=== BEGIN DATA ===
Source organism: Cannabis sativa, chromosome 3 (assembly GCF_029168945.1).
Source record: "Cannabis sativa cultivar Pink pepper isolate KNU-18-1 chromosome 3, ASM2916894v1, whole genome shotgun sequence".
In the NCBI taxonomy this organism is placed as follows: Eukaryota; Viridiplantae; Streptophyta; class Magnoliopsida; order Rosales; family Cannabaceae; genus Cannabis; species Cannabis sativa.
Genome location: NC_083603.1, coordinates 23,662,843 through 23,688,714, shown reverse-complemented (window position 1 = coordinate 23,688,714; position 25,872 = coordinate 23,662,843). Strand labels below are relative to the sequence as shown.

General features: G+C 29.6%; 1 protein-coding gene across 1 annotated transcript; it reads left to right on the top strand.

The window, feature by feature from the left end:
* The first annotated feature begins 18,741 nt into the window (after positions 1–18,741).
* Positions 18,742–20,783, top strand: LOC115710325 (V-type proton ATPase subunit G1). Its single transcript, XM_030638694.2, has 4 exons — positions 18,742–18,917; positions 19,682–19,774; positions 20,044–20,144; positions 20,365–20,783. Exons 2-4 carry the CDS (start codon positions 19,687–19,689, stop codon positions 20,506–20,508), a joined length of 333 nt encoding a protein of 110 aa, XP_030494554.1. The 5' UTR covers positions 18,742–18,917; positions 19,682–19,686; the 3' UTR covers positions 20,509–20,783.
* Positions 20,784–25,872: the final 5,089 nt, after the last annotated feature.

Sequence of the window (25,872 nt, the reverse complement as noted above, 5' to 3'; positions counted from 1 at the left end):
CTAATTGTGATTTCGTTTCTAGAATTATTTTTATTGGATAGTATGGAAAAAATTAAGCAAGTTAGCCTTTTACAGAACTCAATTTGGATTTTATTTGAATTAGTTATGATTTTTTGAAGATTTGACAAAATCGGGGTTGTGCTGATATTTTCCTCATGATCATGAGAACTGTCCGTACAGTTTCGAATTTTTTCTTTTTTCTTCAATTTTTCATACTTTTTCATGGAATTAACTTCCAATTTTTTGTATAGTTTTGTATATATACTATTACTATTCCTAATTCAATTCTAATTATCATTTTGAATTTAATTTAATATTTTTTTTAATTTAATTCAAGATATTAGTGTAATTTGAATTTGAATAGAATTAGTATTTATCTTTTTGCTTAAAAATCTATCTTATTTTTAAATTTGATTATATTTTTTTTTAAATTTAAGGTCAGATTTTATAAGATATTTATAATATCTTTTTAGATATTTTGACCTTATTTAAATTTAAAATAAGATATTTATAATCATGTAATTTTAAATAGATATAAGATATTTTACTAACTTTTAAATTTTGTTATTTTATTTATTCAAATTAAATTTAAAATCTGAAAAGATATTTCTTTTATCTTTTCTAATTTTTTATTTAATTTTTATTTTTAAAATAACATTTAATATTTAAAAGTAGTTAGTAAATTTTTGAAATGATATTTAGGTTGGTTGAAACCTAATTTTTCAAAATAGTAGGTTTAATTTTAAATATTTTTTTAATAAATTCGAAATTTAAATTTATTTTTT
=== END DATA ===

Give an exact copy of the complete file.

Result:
Source organism: Cannabis sativa, chromosome 3 (assembly GCF_029168945.1).
Source record: "Cannabis sativa cultivar Pink pepper isolate KNU-18-1 chromosome 3, ASM2916894v1, whole genome shotgun sequence".
In the NCBI taxonomy this organism is placed as follows: Eukaryota; Viridiplantae; Streptophyta; class Magnoliopsida; order Rosales; family Cannabaceae; genus Cannabis; species Cannabis sativa.
Genome location: NC_083603.1, coordinates 23,662,843 through 23,688,714, shown reverse-complemented (window position 1 = coordinate 23,688,714; position 25,872 = coordinate 23,662,843). Strand labels below are relative to the sequence as shown.

General features: G+C 29.6%; 1 protein-coding gene across 1 annotated transcript; it reads left to right on the top strand.

The window, feature by feature from the left end:
* The first annotated feature begins 18,741 nt into the window (after positions 1–18,741).
* Positions 18,742–20,783, top strand: LOC115710325 (V-type proton ATPase subunit G1). Its single transcript, XM_030638694.2, has 4 exons — positions 18,742–18,917; positions 19,682–19,774; positions 20,044–20,144; positions 20,365–20,783. Exons 2-4 carry the CDS (start codon positions 19,687–19,689, stop codon positions 20,506–20,508), a joined length of 333 nt encoding a protein of 110 aa, XP_030494554.1. The 5' UTR covers positions 18,742–18,917; positions 19,682–19,686; the 3' UTR covers positions 20,509–20,783.
* Positions 20,784–25,872: the final 5,089 nt, after the last annotated feature.

Sequence of the window (25,872 nt, the reverse complement as noted above, 5' to 3'; positions counted from 1 at the left end):
CTAATTGTGATTTCGTTTCTAGAATTATTTTTATTGGATAGTATGGAAAAAATTAAGCAAGTTAGCCTTTTACAGAACTCAATTTGGATTTTATTTGAATTAGTTATGATTTTTTGAAGATTTGACAAAATCGGGGTTGTGCTGATATTTTCCTCATGATCATGAGAACTGTCCGTACAGTTTCGAATTTTTTCTTTTTTCTTCAATTTTTCATACTTTTTCATGGAATTAACTTCCAATTTTTTGTATAGTTTTGTATATATACTATTACTATTCCTAATTCAATTCTAATTATCATTTTGAATTTAATTTAATATTTTTTTTAATTTAATTCAAGATATTAGTGTAATTTGAATTTGAATAGAATTAGTATTTATCTTTTTGCTTAAAAATCTATCTTATTTTTAAATTTGATTATATTTTTTTTTAAATTTAAGGTCAGATTTTATAAGATATTTATAATATCTTTTTAGATATTTTGACCTTATTTAAATTTAAAATAAGATATTTATAATCATGTAATTTTAAATAGATATAAGATATTTTACTAACTTTTAAATTTTGTTATTTTATTTATTCAAATTAAATTTAAAATCTGAAAAGATATTTCTTTTATCTTTTCTAATTTTTTATTTAATTTTTATTTTTAAAATAACATTTAATATTTAAAAGTAGTTAGTAAATTTTTGAAATGATATTTAGGTTGGTTGAAACCTAATTTTTCAAAATAGTAGGTTTAATTTTAAATATTTTTTTAATAAATTCGAAATTTAAATTTATTTTTT